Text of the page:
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circle of concernOne of my brothers, Hanani, came with certain men from Judah; and I asked them about the Jews that survived, those who had escaped the captivity, and about Jerusalem.  They replied, ‘The survivors there in the province who escaped captivity are in great trouble and shame; the wall of Jerusalem is broken down, and its gates have been destroyed byfire. When I heard these words I sat down and wept, and mourned for days, fasting and praying before the God of heaven.  I said, “O Lord God of heaven, the great and awesome God who keeps covenant and steadfast love with those who love him and keep his commandments; let your ear be attentive and your eyes open to hear the prayer of your servant that I now pray before you day and night for your servants the people of Israel, confessing the sins of the people of Israel, which we have sinned against you. Both I and my family have sinned. We have offended you deeply.”
Nehemiah 1:4-7


I have agonized in recent weeks over the dark tragedy and suffering that rocks our world.  During this time I have thought frequently of the difference between my “Circle of Influence” and my “Circle of Concern”.  I learned of these two circles from Stephen Covey in his book The Habits of Highly Effective People.  Covey writes about effective, proactive people focusing their energies on those things they can do something about, or, their “Circle of Influence”.  They waste no time or energy on things beyond their control.  On the other hand, ineffective reactive people focus their energies on their “Circle of Concern”, those things over which they have no control.  Their lives are caught up with “concern” about the Ebola virus, the national debt, terrorists’ plots, Iran getting nuclear weapons, and earthquakes.

Thinking about my own Circles of Influence and Concern made me think of today’s text from Nehemiah 1.  It makes me think differently about the troubling news that seems beyond my control or ability to influence.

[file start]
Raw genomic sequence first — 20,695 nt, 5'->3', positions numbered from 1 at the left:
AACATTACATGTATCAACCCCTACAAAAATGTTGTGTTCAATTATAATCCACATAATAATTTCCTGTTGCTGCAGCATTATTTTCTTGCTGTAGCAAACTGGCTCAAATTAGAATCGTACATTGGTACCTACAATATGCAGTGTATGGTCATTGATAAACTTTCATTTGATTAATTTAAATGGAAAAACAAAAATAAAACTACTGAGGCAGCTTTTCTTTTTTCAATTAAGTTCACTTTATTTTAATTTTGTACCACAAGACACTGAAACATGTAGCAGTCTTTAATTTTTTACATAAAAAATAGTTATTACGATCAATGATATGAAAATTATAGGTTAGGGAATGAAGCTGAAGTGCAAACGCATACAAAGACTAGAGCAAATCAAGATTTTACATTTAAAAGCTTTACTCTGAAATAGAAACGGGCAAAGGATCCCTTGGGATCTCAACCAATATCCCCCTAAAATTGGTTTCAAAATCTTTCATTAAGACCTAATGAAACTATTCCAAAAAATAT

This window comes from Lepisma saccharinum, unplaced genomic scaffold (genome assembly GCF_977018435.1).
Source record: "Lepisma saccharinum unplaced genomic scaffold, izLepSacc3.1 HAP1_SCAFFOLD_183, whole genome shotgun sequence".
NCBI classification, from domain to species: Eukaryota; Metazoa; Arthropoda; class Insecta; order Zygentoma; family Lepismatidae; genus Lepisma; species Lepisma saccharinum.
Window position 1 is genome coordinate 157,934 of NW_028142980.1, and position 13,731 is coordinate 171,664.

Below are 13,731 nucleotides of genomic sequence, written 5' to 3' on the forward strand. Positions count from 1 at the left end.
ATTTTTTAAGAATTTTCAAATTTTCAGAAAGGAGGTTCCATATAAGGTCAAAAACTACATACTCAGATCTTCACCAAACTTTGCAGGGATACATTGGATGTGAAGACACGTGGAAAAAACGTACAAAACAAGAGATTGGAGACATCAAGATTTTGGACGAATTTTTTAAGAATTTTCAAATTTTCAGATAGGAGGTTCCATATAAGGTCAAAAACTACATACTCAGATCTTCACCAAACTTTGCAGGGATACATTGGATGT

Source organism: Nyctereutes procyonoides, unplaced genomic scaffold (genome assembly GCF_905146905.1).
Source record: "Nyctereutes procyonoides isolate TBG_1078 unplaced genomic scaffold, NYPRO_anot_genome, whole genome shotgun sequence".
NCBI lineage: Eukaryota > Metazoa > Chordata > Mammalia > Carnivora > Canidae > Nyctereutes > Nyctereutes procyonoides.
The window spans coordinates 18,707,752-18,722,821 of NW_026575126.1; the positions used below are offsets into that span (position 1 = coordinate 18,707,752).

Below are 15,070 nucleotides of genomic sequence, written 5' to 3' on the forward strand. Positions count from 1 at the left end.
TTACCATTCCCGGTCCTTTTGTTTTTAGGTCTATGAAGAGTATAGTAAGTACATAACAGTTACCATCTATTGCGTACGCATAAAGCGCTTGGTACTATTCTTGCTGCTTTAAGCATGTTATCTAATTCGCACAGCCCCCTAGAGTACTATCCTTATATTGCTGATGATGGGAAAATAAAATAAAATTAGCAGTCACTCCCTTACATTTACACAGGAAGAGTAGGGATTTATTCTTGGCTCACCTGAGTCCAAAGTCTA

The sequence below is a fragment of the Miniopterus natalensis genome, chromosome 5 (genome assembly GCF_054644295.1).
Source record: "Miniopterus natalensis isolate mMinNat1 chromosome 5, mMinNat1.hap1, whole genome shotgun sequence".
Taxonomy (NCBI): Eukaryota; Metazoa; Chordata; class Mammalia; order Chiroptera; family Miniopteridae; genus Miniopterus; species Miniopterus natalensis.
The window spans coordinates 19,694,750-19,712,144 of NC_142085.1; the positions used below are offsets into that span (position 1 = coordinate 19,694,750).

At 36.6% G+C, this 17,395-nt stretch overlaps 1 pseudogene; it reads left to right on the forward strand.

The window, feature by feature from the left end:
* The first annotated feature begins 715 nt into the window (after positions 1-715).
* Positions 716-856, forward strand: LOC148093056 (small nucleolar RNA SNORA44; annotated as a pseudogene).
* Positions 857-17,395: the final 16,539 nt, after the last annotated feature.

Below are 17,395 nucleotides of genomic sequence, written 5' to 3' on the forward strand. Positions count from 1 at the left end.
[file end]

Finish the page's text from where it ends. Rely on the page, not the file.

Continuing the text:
Today’s text opens as Nehemiah is serving in the one of the many palaces of the Persian King Artaxerxes.  Nehemiah’s world is shattered by news from hundreds of miles away beyond his Circle of Influence.   He is told that his ancestral city of Jerusalem, and a city he had never seen, is “in great trouble and shame”.    Repeated attempts to rebuild the city after its destruction in 586 B. C. have been defeated as “the wall of Jerusalem is broken down and its gates have been destroyed by fire”.  Nehemiah, who was born in exile, might have asked what difference he might make beyond his Circle of Concern.  He might have wondered how he as a stranger in a strange land, could have any possible influence over geopolitics rocking the world.

But, Nehemiah is one effective and proactive leader!  He focuses on his Circle of Influence and that which he can do!   So we see Nehemiah weeping and mourning for what is happening!  And we see him fasting and praying, confessing his sins, and also the sins of his people.  And wondrously, mysteriously, Nehemiah’s praying and confessing pushes the circumference of his Circle of Influence far out into God’s Circle of Control.   Nehemiah will see Jerusalem rebuilt with its walls and gates secure!

I read Nehemiah in one hand this past week, and today’s news in the other hand; I was struck by the fact that we are seeing our own nation’s “walls” destroyed, morally, spiritually, and economically.  Two days ago our nation’s Secretary of Defense soberly warned that we face something “beyond anything that we’ve seen.  So we must prepare for everything”.

How are we as followers of Jesus going to respond to what is going on in the world?  Will we shrug and say, “There’s nothing we can do!”  “It’s bigger than us!”  “It’s sad, but it’s beyond our Circle of Influence!”   Or, will we get down to doing the work of mourning the evil, fasting, praying, and confessing our sins?

Consider what theologian A. Phillips Brown has to say about Nehemiah’s mourning, fasting, and praying in his treatise, “The Theology of Nehemiah”:

Hand in hand with Nehemiah’s focus on divine sovereignty is the corollary truth in human responsibility [emphasis added].  This is seen primarily in the frequent prayers scattered through the book (1:5-11; 2:4; 4:4, 9; 5:19; 6:9, 14; 9:5-38; 13:14, 22, 31).  Some are long (ch. 9); others are short, but they teach a powerful message.  God is in charge of the world.  He turns the heart of the king whenever He desires; nevertheless, He has ordained prayer as the instrumental means by which many of His purposes will be accomplished in the world [emphasis added].  So it is in response to prayer that the accomplishments of this book are made…Nehemiah begins and ends with prayer…It is noteworthy that every major event in the book is preceded by prayer.

Nehemiah was a layman serving in the sumptuous court of a pagan king.  But he allowed his heart to break at the things that broke God’s heart, and he prayed, and confessed his sin and the sins of his people.

That’s a great place for us to begin this week!  That’s what we can do, and make a difference!   Let’s push our Circle of Influence out into God’s Circle of Control!

Grace and peace,

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